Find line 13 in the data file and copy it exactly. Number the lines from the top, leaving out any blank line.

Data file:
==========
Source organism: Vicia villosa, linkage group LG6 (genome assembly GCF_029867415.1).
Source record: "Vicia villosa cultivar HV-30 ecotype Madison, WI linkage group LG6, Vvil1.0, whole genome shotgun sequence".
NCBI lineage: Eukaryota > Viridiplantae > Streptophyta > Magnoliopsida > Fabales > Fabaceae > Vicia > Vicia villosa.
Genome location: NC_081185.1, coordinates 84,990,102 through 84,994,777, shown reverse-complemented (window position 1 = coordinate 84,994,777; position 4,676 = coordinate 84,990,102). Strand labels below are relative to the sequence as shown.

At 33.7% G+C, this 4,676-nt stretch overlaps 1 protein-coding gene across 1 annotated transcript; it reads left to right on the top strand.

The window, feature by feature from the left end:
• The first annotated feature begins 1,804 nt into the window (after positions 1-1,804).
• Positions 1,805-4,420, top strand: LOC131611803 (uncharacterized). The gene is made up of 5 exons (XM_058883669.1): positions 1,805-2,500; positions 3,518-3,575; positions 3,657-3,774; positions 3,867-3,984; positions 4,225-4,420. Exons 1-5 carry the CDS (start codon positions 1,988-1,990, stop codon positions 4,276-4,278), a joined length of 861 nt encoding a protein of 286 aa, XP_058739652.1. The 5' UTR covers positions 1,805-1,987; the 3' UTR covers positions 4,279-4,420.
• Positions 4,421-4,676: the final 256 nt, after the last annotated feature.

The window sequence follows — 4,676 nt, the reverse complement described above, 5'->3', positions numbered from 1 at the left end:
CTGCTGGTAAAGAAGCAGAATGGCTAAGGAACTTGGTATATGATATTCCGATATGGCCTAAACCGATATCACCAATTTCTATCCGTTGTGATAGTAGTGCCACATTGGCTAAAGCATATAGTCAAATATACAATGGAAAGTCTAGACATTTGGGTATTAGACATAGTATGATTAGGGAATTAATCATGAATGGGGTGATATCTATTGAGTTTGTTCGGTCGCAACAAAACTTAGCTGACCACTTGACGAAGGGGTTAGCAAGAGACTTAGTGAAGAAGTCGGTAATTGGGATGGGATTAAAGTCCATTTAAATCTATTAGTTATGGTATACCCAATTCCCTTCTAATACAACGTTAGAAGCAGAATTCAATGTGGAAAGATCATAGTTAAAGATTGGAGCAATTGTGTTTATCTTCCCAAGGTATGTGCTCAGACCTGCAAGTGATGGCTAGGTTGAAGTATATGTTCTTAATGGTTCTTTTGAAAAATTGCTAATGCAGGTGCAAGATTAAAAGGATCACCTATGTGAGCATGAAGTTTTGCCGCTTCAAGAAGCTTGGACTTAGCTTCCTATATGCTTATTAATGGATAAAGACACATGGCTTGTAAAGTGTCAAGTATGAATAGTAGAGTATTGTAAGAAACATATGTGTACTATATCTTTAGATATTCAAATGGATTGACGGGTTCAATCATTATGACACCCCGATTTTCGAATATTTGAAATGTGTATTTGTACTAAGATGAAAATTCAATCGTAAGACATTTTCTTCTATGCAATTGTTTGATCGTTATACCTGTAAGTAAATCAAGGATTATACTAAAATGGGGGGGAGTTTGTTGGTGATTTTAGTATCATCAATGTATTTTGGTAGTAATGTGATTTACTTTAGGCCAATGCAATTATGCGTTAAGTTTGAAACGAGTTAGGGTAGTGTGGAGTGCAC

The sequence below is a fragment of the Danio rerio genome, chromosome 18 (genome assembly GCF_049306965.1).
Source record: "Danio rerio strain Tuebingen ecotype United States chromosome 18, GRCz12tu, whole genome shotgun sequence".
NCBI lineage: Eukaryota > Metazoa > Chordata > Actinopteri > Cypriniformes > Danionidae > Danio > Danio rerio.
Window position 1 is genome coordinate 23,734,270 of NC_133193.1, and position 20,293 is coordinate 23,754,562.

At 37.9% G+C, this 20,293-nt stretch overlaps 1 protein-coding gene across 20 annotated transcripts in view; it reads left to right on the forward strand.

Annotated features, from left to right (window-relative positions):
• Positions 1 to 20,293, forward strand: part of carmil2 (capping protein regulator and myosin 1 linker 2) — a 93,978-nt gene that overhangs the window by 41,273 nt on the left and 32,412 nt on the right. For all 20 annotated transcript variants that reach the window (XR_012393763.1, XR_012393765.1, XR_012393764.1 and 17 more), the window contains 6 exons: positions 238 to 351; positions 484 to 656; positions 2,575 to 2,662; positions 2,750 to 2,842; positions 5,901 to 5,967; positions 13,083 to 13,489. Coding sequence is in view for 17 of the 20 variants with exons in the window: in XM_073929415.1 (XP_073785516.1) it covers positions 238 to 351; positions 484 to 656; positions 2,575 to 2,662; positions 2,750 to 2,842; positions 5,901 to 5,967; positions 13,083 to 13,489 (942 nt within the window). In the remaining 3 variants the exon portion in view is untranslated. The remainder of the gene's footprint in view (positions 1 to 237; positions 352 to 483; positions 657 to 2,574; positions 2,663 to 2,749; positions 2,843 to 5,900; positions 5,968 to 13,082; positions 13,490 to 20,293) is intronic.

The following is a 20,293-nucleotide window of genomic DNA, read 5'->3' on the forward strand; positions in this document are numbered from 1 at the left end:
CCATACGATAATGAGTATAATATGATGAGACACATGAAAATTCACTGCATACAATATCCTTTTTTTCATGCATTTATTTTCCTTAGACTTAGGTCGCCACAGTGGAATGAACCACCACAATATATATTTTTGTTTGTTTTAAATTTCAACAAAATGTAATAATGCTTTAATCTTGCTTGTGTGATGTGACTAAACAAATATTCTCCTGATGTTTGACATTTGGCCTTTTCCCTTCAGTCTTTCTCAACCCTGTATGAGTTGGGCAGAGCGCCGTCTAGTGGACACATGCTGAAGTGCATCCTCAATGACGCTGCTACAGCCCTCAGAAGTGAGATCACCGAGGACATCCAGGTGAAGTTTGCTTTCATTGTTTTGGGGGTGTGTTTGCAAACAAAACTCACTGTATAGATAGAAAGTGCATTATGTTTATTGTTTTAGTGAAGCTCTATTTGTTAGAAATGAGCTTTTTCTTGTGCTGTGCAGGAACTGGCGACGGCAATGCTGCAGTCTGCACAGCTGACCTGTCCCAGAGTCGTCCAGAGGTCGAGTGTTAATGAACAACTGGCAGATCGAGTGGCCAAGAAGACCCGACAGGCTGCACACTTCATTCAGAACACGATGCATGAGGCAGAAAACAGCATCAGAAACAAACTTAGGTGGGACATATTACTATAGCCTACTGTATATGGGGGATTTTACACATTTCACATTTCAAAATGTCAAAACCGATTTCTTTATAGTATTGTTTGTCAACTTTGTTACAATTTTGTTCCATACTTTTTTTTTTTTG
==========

Source record: "Danio rerio strain Tuebingen ecotype United States chromosome 18, GRCz12tu, whole genome shotgun sequence".